Hamdullahpur received his bachelor's and master's degrees in mechanical engineering at the Technical University of Istanbul, Turkey, and a PhD in chemical engineering at the Technical University of Nova Scotia in Halifax. He held administrative positions at TUNS (now part of Dalhousie University), then moved to Carleton University in Ottawa, serving there as vice-president (research and international) and interim vice-president (academic) and provost. He was named provost at Waterloo effective September 1, 2009.

As a faculty member in mechanical and mechatronics engineering, he works in research areas including energy conversion, thermo-fluids and biomass gasification and combustion. He has published more than 160 scientific and technical articles and supervised more than 50 graduate students.

In addition to his work within the universities he has served, Hamdullahpur has been involved with various national and international bodies. He has consulted widely with organizations such as the United Nations Development Program, Ministers of Energy and Environment in several developing countries establishing human and physical infrastructure in education and energy sectors, and has served on many public and private boards, commissions, and task forces.

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Out of Japan; the look of the diploma

As the news broke Friday morning about Japan's disastrous earthquake and the resulting tsunami, the co-op department was quickly able to identify 10 students on work terms in Japan. They include several at international banks in Tokyo and one at Japan's National Institute for Materials Science. Co-op staff members have been busy all weekend getting in touch to confirm that the students are all safe amid aftershocks, power outages and fears of nuclear radiation leakage. By late last night, Cathy Lac-Brisley was reporting that five of the 10 have decided to leave Japan, one of them as early as today and others tomorrow. "We have told the students that we will support their decision to leave or stay," says Lac-Brisley, "and we will follow up with their employers to ensure a smooth resolution of their work term." She adds: "I am very impressed by the calm and maturity of our students. They are facing an extraordinary situation and have to make an important decision for their safety under huge pressure. They are very appreciative of our support."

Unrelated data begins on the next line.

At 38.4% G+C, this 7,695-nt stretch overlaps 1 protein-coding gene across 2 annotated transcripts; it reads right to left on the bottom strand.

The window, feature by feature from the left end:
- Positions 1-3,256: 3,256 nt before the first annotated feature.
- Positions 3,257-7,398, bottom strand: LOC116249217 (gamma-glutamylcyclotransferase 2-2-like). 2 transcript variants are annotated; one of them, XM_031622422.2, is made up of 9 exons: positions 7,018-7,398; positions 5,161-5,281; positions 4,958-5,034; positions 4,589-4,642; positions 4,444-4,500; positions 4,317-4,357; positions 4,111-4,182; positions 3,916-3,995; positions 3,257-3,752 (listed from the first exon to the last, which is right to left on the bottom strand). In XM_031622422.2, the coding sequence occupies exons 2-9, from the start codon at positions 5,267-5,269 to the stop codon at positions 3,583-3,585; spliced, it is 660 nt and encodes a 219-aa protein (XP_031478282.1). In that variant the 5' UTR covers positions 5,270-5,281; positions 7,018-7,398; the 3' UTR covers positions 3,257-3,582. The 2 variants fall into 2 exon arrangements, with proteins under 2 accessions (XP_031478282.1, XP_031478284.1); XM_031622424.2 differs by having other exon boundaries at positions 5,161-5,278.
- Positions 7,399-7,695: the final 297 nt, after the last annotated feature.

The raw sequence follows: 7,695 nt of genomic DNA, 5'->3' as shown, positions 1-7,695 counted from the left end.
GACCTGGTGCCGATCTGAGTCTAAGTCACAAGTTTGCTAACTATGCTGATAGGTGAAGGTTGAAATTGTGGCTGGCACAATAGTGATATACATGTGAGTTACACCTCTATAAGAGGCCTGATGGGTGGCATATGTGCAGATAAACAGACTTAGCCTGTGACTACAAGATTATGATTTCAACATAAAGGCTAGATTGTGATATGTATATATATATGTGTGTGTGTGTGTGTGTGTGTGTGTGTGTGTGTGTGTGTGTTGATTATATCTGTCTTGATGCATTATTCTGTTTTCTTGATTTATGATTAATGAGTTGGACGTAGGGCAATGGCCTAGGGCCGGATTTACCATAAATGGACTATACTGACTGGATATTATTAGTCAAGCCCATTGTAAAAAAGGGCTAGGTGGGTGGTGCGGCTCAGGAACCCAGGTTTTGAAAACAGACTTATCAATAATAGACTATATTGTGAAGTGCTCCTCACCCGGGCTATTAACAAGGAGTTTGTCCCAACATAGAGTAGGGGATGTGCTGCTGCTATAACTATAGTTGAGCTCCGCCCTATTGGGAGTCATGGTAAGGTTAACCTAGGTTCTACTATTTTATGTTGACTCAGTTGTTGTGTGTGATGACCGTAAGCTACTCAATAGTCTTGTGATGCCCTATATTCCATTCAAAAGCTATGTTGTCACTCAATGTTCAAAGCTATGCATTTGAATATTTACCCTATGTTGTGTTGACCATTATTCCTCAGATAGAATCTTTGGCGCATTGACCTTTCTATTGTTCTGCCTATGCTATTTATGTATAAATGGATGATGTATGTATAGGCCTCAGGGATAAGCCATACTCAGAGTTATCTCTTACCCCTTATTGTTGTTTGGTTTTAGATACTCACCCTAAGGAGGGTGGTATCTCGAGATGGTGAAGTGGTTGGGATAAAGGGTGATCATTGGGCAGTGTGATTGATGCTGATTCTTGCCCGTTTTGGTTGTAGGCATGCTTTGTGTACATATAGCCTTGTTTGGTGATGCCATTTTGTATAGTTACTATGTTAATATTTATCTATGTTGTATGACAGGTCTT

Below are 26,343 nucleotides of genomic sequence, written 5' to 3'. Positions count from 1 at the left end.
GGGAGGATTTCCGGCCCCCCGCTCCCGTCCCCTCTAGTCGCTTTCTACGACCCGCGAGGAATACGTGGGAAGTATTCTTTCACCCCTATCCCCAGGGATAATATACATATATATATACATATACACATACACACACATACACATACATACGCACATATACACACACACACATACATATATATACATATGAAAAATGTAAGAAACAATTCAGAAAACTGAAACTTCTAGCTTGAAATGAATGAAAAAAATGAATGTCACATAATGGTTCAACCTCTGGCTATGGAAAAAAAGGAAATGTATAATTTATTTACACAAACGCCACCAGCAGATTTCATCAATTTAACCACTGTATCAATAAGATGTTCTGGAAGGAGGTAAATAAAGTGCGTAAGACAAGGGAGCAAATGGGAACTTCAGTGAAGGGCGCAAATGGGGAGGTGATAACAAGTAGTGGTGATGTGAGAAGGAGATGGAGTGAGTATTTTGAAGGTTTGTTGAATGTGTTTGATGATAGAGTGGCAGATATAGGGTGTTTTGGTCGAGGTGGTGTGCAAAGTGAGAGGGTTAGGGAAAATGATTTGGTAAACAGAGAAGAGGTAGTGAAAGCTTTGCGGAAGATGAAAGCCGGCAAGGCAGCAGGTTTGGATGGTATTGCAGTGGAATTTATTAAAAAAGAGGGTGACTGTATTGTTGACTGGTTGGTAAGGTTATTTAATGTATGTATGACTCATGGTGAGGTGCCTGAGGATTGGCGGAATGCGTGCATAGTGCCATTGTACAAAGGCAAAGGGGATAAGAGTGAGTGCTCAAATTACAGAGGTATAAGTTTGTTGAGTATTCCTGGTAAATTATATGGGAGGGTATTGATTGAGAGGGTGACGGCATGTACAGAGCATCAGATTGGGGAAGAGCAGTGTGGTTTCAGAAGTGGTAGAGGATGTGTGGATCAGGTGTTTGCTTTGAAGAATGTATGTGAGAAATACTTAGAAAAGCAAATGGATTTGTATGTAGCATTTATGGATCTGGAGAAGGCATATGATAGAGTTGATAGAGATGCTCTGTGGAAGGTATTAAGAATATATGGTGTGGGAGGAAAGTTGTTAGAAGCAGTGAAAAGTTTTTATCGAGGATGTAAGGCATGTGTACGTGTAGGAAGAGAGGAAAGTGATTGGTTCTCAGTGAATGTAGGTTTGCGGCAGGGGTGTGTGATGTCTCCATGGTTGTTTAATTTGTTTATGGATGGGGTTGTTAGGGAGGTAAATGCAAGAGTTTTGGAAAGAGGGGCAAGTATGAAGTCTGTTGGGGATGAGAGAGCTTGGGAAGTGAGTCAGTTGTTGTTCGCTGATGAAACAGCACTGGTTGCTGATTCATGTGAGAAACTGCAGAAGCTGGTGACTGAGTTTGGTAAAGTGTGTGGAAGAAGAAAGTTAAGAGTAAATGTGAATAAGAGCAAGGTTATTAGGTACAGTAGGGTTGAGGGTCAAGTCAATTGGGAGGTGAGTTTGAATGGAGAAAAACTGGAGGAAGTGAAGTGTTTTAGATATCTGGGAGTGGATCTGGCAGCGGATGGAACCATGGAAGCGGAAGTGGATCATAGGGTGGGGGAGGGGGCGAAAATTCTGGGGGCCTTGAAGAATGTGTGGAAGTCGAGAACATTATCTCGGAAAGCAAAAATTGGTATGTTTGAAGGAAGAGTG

Shortly after Friday morning's historic quake, a memo went across campus from Waterloo International, asking for details on "anyone (faculty, staff, co-op students or exchange students) from the University of Waterloo who are currently travelling in Japan". Nobody other than the co-op students has been reported so far. The event in Japan also made Friday a busy day for Steve Evans, a landslide and earthquake expert in Waterloo's department of earth and environmental sciences, who did a number of media interviews.

[Scan of diploma]Students will be surveyed by e-mail this week as thinking continues about a possible redesign of the university’s graduate and undergraduate diplomas. Ken Lavigne, the registrar, has been asked by the university senate to “consult widely to confirm support for a new diploma or a preference for retaining the current design” (right) and develop designs “guided by the University’s positioning attributes, incorporating the new university seal”. A recommendation is to come to senate this spring, with the first diplomas in the new design, if there is one, being issued at Convocation in June 2012. Lavigne says he has already been meeting with one key group, the student representatives on senate, and confirmed some of the key expectations for the diploma: “Looks valuable, conveys a high-quality degree, source of pride, attracts attention, conveys our position as an innovative university, unites grads in a special community”, among others. Leaders of the Federation of Students and Graduate Student Association have also been consulted and “provided initial insight related to diploma design”, he said. Both undergraduate and graduate students can now expect to receive a short survey by e-mail, inviting opinions on the current diploma format and design and soliciting opinions on a possible new design.

A three-day exhibition in the university’s art gallery, opening today, amounts to a temporary museum. Says Kim Boucher of the Centre for Knowledge Integration: “The students of the very first cohort of the KI program invite you to experience ‘KI-X 2011: Learn in 3D’, the culmination of their capstone design project, the Museum Course. For over a year the students have been immersed in museums and museum exhibit design, combining self-directed, classroom, and extended group learning in an interdisciplinary experiential learning experience.” The result is KI-X, the Knowledge Integration eXhibition, “a convergence of disciplines, teaching methods and creative minds in an exhibition of topical, object-centric displays.” Boucher sent word on Friday morning that “the students are installing right now, and it looks amazing!” She adds: “Touring the exhibits, you will learn why robots may make you feel uncomfortable. Explore forms of peaceful protest and how you might get involved. Learn how limitations in mathematical tools led to the development of new ones. Understand the impact of a concussion, and learn about other neurological phenomena like dreams, or why some people see letters and numbers in colour. Discover how archaeologists determine the purpose of an unknown object, and have a chance to try it out yourself.” The exhibition will be open today from 12 to 4, with a reception (“space is limited”) following between 4 and 7 p.m. KI-X continues Tuesday from noon to 7 p.m. and Wednesday to 6 p.m.